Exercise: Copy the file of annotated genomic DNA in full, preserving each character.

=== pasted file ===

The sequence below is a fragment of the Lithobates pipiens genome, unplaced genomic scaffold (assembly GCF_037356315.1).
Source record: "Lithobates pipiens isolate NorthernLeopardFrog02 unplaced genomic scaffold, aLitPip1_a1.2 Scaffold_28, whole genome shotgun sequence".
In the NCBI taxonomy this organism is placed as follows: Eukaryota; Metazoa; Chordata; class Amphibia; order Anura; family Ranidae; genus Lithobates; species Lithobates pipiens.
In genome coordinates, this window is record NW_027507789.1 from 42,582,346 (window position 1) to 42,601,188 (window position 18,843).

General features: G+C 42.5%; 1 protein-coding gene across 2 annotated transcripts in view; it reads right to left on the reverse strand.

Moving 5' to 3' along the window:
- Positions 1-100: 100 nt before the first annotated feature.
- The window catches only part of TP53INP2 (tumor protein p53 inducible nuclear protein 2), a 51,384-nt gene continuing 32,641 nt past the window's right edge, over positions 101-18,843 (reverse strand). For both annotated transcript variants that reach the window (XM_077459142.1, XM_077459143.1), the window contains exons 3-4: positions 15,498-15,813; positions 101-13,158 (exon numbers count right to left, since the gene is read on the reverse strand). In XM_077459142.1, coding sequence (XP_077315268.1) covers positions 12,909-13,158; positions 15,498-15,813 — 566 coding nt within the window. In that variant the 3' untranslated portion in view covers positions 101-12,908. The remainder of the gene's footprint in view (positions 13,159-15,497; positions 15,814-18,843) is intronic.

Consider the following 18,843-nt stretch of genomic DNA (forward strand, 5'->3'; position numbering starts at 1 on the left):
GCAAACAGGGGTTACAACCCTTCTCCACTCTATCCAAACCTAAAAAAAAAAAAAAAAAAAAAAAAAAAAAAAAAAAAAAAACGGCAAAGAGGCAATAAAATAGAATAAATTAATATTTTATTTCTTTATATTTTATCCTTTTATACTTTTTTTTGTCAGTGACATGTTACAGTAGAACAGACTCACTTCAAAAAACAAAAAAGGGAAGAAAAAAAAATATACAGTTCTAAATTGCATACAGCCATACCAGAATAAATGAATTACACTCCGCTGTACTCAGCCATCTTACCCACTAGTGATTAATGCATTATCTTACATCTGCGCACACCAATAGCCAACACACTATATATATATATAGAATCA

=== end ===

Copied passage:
The sequence below is a fragment of the Lithobates pipiens genome, unplaced genomic scaffold (assembly GCF_037356315.1).
Source record: "Lithobates pipiens isolate NorthernLeopardFrog02 unplaced genomic scaffold, aLitPip1_a1.2 Scaffold_28, whole genome shotgun sequence".
In the NCBI taxonomy this organism is placed as follows: Eukaryota; Metazoa; Chordata; class Amphibia; order Anura; family Ranidae; genus Lithobates; species Lithobates pipiens.
In genome coordinates, this window is record NW_027507789.1 from 42,582,346 (window position 1) to 42,601,188 (window position 18,843).

General features: G+C 42.5%; 1 protein-coding gene across 2 annotated transcripts in view; it reads right to left on the reverse strand.

Moving 5' to 3' along the window:
- Positions 1-100: 100 nt before the first annotated feature.
- The window catches only part of TP53INP2 (tumor protein p53 inducible nuclear protein 2), a 51,384-nt gene continuing 32,641 nt past the window's right edge, over positions 101-18,843 (reverse strand). For both annotated transcript variants that reach the window (XM_077459142.1, XM_077459143.1), the window contains exons 3-4: positions 15,498-15,813; positions 101-13,158 (exon numbers count right to left, since the gene is read on the reverse strand). In XM_077459142.1, coding sequence (XP_077315268.1) covers positions 12,909-13,158; positions 15,498-15,813 — 566 coding nt within the window. In that variant the 3' untranslated portion in view covers positions 101-12,908. The remainder of the gene's footprint in view (positions 13,159-15,497; positions 15,814-18,843) is intronic.

Consider the following 18,843-nt stretch of genomic DNA (forward strand, 5'->3'; position numbering starts at 1 on the left):
GCAAACAGGGGTTACAACCCTTCTCCACTCTATCCAAACCTAAAAAAAAAAAAAAAAAAAAAAAAAAAAAAAAAAAAAAAACGGCAAAGAGGCAATAAAATAGAATAAATTAATATTTTATTTCTTTATATTTTATCCTTTTATACTTTTTTTTGTCAGTGACATGTTACAGTAGAACAGACTCACTTCAAAAAACAAAAAAGGGAAGAAAAAAAAATATACAGTTCTAAATTGCATACAGCCATACCAGAATAAATGAATTACACTCCGCTGTACTCAGCCATCTTACCCACTAGTGATTAATGCATTATCTTACATCTGCGCACACCAATAGCCAACACACTATATATATATATAGAATCA